Water bath vs circulator.png In this episode of Ask Jason, Doug asks: "Is one better, a water bath or a stick circulator for sous vide?" - Doug Weller That's a good question and part of it depends what you're trying to accomplish. I've used several water baths and they work really well. For most cooks and most uses a water bath (i.e. the Sous Vide Supreme) and a stick circulator (i.e. Anova, ChefSteps Joule or Gourmia) work just as well as each other.
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How to Combine Sous Vide and Cold Smoking? - Ask Jason

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In this episode of Ask Jason, Cody asked "Thoughts on cold smoking and sous vide?"

I haven't done any real cold smoking with sous vide. I've used the smoking gun some but it is different. The smoking gun normally doesn't contribute as much smoke flavor as real cold smoking would do.

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How do You Pin Down Floating Sous Vide Items? - Ask Jason

Pin down floaters.png In this episode of Ask Jason, Ben asks: "What do you recommend to pin down items that float?" See how Jason answered Ben Allen.

This is a big issue for a lot of people. Originally, it was something I didn't encounter much so I wasn't in a hurry to look into it. However, I thought I should do some testing and write an article on my blog about the various ways to prevent bags from floating. But as I started testing these things, I realized that using them makes sous viding so much easier. I went from not having a problem necessarily, to now I hate cooking without using something to hold the bag down.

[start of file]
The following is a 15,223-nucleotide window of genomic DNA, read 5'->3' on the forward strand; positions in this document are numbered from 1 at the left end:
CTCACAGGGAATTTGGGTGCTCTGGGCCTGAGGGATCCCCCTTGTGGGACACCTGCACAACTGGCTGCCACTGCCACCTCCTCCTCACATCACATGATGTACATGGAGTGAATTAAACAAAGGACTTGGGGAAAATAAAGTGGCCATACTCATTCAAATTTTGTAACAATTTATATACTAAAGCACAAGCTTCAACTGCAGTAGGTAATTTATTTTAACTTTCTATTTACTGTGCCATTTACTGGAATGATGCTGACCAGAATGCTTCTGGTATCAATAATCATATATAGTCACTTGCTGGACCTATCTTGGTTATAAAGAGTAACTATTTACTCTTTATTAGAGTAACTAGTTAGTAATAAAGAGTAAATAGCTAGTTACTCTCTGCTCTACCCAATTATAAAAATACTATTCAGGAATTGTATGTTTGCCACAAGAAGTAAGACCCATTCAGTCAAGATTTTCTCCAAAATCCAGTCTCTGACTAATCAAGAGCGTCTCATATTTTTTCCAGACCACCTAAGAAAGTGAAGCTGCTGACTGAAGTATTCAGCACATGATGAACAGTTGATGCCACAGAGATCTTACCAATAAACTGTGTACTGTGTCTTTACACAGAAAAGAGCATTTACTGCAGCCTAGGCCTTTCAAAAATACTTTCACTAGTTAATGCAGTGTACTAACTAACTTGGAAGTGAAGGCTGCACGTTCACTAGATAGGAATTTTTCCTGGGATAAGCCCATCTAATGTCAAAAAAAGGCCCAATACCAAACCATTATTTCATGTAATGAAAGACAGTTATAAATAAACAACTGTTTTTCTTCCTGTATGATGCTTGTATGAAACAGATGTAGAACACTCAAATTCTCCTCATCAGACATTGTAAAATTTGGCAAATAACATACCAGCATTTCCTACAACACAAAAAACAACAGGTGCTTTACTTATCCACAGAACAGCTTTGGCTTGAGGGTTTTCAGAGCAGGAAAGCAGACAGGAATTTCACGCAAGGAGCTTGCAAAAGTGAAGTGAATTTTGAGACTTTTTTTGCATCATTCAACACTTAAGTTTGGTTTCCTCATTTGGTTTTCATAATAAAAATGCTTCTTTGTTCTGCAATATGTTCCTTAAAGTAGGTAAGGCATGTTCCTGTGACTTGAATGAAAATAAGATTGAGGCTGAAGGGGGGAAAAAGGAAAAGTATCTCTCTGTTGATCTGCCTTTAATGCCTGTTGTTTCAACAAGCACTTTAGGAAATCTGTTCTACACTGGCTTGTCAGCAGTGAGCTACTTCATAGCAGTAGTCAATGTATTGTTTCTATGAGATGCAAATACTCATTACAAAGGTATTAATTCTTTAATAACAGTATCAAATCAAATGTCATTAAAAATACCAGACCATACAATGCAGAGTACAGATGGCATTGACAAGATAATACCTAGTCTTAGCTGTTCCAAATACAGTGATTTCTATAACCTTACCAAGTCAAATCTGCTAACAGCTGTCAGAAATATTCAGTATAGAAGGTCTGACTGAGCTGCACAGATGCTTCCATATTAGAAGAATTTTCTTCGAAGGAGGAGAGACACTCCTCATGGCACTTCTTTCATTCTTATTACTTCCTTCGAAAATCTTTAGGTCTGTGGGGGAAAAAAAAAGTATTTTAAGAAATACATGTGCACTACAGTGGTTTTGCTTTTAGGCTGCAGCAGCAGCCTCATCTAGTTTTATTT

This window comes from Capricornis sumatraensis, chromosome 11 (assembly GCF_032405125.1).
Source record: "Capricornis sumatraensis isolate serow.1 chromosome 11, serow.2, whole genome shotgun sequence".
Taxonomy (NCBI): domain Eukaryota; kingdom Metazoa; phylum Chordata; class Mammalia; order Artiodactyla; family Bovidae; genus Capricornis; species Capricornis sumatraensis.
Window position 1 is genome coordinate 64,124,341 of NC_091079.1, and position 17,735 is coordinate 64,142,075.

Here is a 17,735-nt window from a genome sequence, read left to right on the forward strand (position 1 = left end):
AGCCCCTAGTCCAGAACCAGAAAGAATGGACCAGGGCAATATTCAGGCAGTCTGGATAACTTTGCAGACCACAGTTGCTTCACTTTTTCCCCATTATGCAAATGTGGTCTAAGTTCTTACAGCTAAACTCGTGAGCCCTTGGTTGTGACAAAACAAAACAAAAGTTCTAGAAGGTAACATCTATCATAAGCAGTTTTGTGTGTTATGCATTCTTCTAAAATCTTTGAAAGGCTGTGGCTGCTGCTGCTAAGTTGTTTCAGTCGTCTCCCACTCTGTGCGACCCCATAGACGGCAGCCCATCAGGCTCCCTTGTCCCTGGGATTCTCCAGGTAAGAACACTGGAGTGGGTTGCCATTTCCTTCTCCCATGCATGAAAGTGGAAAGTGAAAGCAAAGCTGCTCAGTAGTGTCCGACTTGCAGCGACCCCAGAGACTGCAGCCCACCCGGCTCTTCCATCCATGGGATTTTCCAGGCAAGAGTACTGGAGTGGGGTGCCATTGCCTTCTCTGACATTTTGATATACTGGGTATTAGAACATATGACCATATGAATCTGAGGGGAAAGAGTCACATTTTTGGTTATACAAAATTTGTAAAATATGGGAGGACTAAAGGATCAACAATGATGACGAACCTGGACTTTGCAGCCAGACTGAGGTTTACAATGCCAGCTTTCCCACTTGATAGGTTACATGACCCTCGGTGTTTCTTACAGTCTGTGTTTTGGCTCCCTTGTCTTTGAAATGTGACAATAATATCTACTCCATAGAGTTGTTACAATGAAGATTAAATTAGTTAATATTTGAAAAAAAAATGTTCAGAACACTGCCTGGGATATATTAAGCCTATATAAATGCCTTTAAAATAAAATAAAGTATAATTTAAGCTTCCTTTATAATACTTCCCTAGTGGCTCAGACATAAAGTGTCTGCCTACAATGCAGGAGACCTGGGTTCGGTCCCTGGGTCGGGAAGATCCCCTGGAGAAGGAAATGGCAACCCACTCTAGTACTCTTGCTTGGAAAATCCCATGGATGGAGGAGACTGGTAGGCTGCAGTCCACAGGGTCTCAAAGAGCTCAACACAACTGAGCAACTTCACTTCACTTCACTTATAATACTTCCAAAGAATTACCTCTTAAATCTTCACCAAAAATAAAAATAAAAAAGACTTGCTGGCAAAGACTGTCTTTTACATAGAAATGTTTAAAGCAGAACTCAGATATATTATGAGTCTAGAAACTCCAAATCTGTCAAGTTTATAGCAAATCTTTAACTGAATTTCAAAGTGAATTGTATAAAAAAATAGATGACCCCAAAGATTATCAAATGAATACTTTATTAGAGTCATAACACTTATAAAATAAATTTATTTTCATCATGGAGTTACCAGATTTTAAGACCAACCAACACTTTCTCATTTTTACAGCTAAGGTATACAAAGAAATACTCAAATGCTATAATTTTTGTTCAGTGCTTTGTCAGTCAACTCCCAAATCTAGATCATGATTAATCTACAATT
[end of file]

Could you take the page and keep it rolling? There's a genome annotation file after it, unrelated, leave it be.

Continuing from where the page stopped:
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What is the Best Choice for a Second Sous Vide Machine - Ask Jason

Jason responded to Yvonne when in a recent Live Ask Jason Q&A session she inquired "What is the best choice for a second sous vide machine?"

A recommendation for a second sous vide circulator? I'd say same criteria as the first unit. Pick a circulator that has the type of functions that interests you. The Anova Nano is a great bare-bones one, and the Anova Precision cooker has the Wi-Fi and the Bluetooth. The Joule is more kind of fancy. If you tend to be a tech geek, the lack of physical controls on the Joule makes it fun to play around with!

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How Do You Sous Vide Schnitzel - Ask Jason

Sous vide chicken parmigiana

In this episode of Ask Jason, Paul asked:"Schnitzel and sous vide, how does this work when you pound thin, sous vide, then fry. Is it worth sous viding it?" - Paul McLester